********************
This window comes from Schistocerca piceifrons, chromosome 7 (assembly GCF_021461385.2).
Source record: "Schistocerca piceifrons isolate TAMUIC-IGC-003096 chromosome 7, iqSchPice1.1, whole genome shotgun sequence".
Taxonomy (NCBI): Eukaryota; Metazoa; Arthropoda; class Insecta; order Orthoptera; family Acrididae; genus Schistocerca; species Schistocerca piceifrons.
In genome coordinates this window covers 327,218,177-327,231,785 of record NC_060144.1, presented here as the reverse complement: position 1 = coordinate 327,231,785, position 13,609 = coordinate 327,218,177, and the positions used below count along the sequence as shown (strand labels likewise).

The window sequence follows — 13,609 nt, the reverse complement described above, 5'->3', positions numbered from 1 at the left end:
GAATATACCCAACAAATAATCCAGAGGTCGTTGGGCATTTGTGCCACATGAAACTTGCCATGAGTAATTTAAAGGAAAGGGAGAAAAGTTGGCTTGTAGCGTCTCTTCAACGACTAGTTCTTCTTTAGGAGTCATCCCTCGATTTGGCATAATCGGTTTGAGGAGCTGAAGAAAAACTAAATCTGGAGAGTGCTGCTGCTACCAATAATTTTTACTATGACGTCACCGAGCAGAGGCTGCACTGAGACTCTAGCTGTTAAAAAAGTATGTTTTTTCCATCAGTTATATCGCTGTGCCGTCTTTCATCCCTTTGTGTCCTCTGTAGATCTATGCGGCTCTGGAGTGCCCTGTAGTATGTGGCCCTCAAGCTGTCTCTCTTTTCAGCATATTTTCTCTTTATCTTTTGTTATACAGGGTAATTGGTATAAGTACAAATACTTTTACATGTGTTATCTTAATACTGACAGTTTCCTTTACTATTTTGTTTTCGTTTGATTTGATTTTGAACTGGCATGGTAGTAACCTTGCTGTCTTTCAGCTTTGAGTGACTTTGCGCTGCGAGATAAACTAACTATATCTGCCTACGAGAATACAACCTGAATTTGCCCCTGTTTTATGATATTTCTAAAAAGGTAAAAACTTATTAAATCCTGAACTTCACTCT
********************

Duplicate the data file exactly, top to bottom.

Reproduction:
This window comes from Schistocerca piceifrons, chromosome 7 (assembly GCF_021461385.2).
Source record: "Schistocerca piceifrons isolate TAMUIC-IGC-003096 chromosome 7, iqSchPice1.1, whole genome shotgun sequence".
Taxonomy (NCBI): Eukaryota; Metazoa; Arthropoda; class Insecta; order Orthoptera; family Acrididae; genus Schistocerca; species Schistocerca piceifrons.
In genome coordinates this window covers 327,218,177-327,231,785 of record NC_060144.1, presented here as the reverse complement: position 1 = coordinate 327,231,785, position 13,609 = coordinate 327,218,177, and the positions used below count along the sequence as shown (strand labels likewise).

The window sequence follows — 13,609 nt, the reverse complement described above, 5'->3', positions numbered from 1 at the left end:
GAATATACCCAACAAATAATCCAGAGGTCGTTGGGCATTTGTGCCACATGAAACTTGCCATGAGTAATTTAAAGGAAAGGGAGAAAAGTTGGCTTGTAGCGTCTCTTCAACGACTAGTTCTTCTTTAGGAGTCATCCCTCGATTTGGCATAATCGGTTTGAGGAGCTGAAGAAAAACTAAATCTGGAGAGTGCTGCTGCTACCAATAATTTTTACTATGACGTCACCGAGCAGAGGCTGCACTGAGACTCTAGCTGTTAAAAAAGTATGTTTTTTCCATCAGTTATATCGCTGTGCCGTCTTTCATCCCTTTGTGTCCTCTGTAGATCTATGCGGCTCTGGAGTGCCCTGTAGTATGTGGCCCTCAAGCTGTCTCTCTTTTCAGCATATTTTCTCTTTATCTTTTGTTATACAGGGTAATTGGTATAAGTACAAATACTTTTACATGTGTTATCTTAATACTGACAGTTTCCTTTACTATTTTGTTTTCGTTTGATTTGATTTTGAACTGGCATGGTAGTAACCTTGCTGTCTTTCAGCTTTGAGTGACTTTGCGCTGCGAGATAAACTAACTATATCTGCCTACGAGAATACAACCTGAATTTGCCCCTGTTTTATGATATTTCTAAAAAGGTAAAAACTTATTAAATCCTGAACTTCACTCT